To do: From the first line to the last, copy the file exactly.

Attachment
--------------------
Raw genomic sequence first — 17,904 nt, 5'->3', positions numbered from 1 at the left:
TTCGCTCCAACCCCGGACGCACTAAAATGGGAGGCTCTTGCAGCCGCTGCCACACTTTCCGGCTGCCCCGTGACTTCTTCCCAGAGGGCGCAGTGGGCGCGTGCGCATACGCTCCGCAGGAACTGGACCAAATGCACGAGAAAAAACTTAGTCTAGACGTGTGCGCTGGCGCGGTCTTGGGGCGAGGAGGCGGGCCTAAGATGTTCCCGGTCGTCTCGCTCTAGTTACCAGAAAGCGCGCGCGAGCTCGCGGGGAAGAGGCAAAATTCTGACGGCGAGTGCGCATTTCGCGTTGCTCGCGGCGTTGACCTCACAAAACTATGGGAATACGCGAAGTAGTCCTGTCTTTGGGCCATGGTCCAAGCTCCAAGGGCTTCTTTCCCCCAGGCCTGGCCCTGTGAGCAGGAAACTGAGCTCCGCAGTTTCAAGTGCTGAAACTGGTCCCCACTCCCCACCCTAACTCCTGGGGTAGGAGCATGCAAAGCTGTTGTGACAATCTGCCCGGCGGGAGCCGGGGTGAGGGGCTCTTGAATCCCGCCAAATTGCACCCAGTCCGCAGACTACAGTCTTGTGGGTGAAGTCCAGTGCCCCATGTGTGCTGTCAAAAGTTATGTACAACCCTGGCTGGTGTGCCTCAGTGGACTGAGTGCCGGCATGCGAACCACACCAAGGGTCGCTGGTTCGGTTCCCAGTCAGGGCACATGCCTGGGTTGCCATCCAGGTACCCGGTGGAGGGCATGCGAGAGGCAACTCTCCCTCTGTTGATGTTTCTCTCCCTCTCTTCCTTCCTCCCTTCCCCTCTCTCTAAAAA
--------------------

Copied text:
Raw genomic sequence first — 17,904 nt, 5'->3', positions numbered from 1 at the left:
TTCGCTCCAACCCCGGACGCACTAAAATGGGAGGCTCTTGCAGCCGCTGCCACACTTTCCGGCTGCCCCGTGACTTCTTCCCAGAGGGCGCAGTGGGCGCGTGCGCATACGCTCCGCAGGAACTGGACCAAATGCACGAGAAAAAACTTAGTCTAGACGTGTGCGCTGGCGCGGTCTTGGGGCGAGGAGGCGGGCCTAAGATGTTCCCGGTCGTCTCGCTCTAGTTACCAGAAAGCGCGCGCGAGCTCGCGGGGAAGAGGCAAAATTCTGACGGCGAGTGCGCATTTCGCGTTGCTCGCGGCGTTGACCTCACAAAACTATGGGAATACGCGAAGTAGTCCTGTCTTTGGGCCATGGTCCAAGCTCCAAGGGCTTCTTTCCCCCAGGCCTGGCCCTGTGAGCAGGAAACTGAGCTCCGCAGTTTCAAGTGCTGAAACTGGTCCCCACTCCCCACCCTAACTCCTGGGGTAGGAGCATGCAAAGCTGTTGTGACAATCTGCCCGGCGGGAGCCGGGGTGAGGGGCTCTTGAATCCCGCCAAATTGCACCCAGTCCGCAGACTACAGTCTTGTGGGTGAAGTCCAGTGCCCCATGTGTGCTGTCAAAAGTTATGTACAACCCTGGCTGGTGTGCCTCAGTGGACTGAGTGCCGGCATGCGAACCACACCAAGGGTCGCTGGTTCGGTTCCCAGTCAGGGCACATGCCTGGGTTGCCATCCAGGTACCCGGTGGAGGGCATGCGAGAGGCAACTCTCCCTCTGTTGATGTTTCTCTCCCTCTCTTCCTTCCTCCCTTCCCCTCTCTCTAAAAA